I understand the drive to push electronics manufacturers towards producing more efficient devices. Demand on the power grid is increasing, and generation is not. Worse, dirty power generation is far more economical than the green stuff. I get where CA and friends are coming from. However, this seems like one of those nuisance laws that will redirect computing and electronics revenues outside the state. I think it would have been more effective to target businesses and educators who have legions of PCs on 24/7 regardless of whether or not they're in use or getting a 10-minute update.

    ohio_buckeye said:
    Why not give subsidies to homeowners/businesses to install solar panels on roofs and windows, maybe even develop siding for houses that is solar panels. If they wouldn't change anything like that, but would give incentives to people and make it affordable to do that, that would likely reduce strain on the grid because if you got a lot of energy from solar at your home, you wouldn't have to pull as much from the grid I wouldn't think.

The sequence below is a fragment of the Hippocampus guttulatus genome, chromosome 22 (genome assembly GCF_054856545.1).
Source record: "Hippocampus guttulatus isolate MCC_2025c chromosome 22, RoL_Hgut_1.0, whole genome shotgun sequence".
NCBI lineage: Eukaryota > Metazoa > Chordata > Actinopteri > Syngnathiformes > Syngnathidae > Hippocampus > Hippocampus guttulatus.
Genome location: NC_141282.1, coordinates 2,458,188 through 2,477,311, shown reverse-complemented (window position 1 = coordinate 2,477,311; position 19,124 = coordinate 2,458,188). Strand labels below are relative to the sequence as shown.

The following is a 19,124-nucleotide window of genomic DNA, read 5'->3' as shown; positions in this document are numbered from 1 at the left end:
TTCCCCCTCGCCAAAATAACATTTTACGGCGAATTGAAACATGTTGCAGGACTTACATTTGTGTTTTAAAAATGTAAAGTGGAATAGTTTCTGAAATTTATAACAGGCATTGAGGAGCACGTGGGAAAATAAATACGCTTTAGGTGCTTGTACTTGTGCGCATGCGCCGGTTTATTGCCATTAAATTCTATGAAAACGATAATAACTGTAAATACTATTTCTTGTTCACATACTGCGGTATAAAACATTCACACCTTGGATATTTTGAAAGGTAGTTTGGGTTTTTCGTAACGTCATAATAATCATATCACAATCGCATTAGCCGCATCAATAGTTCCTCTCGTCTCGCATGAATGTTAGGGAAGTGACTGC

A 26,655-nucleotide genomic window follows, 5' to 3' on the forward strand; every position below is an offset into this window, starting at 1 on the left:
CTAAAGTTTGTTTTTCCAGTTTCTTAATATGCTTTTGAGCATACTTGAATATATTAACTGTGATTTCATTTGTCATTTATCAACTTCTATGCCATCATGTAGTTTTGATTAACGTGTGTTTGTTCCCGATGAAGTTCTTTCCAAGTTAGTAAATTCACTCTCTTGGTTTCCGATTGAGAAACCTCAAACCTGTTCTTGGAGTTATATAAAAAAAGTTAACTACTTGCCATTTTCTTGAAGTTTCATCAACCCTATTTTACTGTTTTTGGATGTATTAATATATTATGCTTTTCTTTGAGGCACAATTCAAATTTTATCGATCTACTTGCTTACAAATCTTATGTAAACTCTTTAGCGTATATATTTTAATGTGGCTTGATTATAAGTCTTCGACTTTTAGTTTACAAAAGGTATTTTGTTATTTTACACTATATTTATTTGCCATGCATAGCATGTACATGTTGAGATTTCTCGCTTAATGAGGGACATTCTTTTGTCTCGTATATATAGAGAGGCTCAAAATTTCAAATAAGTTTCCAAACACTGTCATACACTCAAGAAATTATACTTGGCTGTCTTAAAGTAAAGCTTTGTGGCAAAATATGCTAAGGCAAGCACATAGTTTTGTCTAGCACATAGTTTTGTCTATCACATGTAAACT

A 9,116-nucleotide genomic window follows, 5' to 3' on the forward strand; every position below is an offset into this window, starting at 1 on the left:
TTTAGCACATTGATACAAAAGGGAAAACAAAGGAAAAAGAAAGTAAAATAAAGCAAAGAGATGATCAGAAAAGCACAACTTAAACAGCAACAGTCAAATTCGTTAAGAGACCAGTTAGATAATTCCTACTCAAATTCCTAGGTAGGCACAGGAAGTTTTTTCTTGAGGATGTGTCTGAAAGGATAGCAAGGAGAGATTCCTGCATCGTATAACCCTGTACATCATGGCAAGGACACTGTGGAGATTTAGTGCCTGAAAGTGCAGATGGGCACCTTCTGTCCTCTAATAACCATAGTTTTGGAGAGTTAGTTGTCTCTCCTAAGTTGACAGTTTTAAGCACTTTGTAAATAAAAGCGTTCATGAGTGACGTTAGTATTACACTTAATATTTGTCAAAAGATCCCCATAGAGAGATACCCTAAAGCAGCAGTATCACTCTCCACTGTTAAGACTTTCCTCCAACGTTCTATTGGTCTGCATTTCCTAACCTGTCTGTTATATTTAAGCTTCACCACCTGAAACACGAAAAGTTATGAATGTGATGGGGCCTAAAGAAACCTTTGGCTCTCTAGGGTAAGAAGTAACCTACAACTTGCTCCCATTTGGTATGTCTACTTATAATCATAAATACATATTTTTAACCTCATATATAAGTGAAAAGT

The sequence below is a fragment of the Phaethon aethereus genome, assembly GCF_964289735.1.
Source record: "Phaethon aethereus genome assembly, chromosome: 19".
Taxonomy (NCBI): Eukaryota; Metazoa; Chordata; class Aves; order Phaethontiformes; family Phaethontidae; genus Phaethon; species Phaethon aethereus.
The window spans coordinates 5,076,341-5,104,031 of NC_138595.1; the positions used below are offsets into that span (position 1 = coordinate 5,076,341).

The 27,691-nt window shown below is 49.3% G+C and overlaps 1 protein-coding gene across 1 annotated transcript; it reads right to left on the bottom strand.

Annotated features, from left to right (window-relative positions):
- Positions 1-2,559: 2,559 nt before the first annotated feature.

Hey, woah, you can't do that. The HOA/Condo Board says that solar panels are an eyesore. You can't have them. No solar shingles or windows or siding or anything else either. You shall be limited to the same cookie cutter asphalt shingles and vinyl siding as everyone else. Conform. We can't have the HOA/Condo Board president's home worth less than the person with solar-everything and an EV! Yes, saving energy is important. Yes, climate change is bad. Yes, wildfires are bad. But HOA/Condo rules are rules!!!1! Our hands are tied!!!1!1!
    Reply